Acute and probable chronic Q fever during anti-TNFalpha and anti B-cell immunotherapy: a case report
SourceBMC Infectious Diseases, 14, 1, (2014), pp. 330
Article / Letter to editor
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BMC Infectious Diseases
SubjectRadboudumc 4: lnfectious Diseases and Global Health RIHS: Radboud Institute for Health Sciences; Radboudumc 4: lnfectious Diseases and Global Health RIMLS: Radboud Institute for Molecular Life Sciences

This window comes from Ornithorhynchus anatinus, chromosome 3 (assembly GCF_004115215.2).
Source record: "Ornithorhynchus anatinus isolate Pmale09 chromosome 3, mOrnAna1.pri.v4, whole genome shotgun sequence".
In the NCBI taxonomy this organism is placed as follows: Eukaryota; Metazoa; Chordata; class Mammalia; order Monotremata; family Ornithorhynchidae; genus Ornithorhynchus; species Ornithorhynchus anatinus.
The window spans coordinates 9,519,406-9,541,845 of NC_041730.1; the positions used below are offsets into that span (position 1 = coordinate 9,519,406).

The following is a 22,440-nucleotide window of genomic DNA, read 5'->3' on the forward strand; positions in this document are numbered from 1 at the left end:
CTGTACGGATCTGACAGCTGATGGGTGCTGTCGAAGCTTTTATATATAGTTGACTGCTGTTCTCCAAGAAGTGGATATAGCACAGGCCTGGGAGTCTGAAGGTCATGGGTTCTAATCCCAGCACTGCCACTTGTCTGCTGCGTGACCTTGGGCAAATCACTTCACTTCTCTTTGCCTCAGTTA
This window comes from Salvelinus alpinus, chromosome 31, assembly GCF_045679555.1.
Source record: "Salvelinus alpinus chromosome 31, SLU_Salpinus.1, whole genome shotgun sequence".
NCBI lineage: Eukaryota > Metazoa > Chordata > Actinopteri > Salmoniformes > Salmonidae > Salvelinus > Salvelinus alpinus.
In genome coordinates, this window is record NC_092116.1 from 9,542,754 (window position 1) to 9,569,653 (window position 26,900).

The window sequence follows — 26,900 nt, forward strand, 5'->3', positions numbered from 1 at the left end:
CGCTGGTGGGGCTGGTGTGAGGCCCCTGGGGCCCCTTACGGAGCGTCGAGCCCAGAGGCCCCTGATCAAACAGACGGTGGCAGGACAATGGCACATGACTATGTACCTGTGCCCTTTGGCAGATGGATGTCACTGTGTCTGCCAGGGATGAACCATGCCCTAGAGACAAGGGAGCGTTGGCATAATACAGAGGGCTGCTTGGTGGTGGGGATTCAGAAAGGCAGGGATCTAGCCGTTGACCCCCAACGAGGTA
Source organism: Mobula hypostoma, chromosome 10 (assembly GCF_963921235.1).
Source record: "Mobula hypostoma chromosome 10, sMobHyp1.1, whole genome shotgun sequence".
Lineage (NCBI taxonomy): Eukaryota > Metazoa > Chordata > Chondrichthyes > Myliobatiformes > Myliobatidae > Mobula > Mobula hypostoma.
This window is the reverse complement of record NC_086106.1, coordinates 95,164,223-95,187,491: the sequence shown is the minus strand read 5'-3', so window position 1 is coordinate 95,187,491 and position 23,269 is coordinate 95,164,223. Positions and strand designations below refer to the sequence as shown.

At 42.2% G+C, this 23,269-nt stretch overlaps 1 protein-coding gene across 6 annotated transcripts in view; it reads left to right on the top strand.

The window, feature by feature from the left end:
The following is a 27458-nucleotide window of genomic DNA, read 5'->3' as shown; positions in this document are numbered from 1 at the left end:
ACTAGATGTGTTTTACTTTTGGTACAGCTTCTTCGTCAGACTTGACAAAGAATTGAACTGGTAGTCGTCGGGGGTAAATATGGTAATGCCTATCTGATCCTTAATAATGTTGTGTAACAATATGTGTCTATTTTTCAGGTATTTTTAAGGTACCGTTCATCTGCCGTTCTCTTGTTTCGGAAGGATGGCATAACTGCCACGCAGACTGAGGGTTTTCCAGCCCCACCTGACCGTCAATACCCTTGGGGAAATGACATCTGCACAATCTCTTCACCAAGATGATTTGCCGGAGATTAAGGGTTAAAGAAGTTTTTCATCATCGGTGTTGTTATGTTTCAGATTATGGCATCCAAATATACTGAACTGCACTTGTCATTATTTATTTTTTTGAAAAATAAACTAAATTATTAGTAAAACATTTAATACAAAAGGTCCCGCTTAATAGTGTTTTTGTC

BACKGROUND: Q fever is caused by the intracellular bacterium Coxiella burnetii. Initial infection can present as acute Q fever, while a minority of infected individuals develops chronic Q fever endocarditis or vascular infection months to years after initial infection. Serology is an important diagnostic tool for both acute and chronic Q fever. However, since immunosuppressive drugs may hamper the humoral immune response, diagnosis of Q fever might be blurred when these drugs are used. CASE PRESENTATION: A 71-year-old Caucasian male was diagnosed with symptomatic acute Q fever (based on positive C. burnetii PCR followed by seroconversion) while using anti-tumor necrosis factor-alpha (anti-TNFalpha) drugs for rheumatoid arthritis (RA). He was treated for two weeks with moxifloxacin. After 24 months of follow-up, the diagnosis of probable chronic Q fever was established based on increasing anti-C. burnetii phase I IgG antibody titres in a immunocompromised patient combined with clinical suspicion of endocarditis. At the time of chronic Q fever diagnosis, he had been treated with anti B-cell therapy for 16 months. Antibiotic therapy consisting of 1.5 years doxycycline and hydroxychloroquine was started and successfully completed and no signs of relapse were seen after more than one year of follow-up. CONCLUSION: The use of anti-TNFalpha agents for RA in the acute phase of Q fever did not hamper the C. burnetii-specific serological response as measured by immunofluorescence assay. However, in the presented case, an intact humoral response did not prevent progression to probable chronic C. burnetii infection, most likely because essential cellular immune responses were suppressed during the acute phase of the infection. Despite the start of anti-B-cell therapy with rituximab after the acute Q fever episode, an increase in anti-C. burnetii phase I IgG antibodies was observed, supporting the notion that C. burnetii specific CD20-negative memory B-cells are responsible for this rise in antibody titres.
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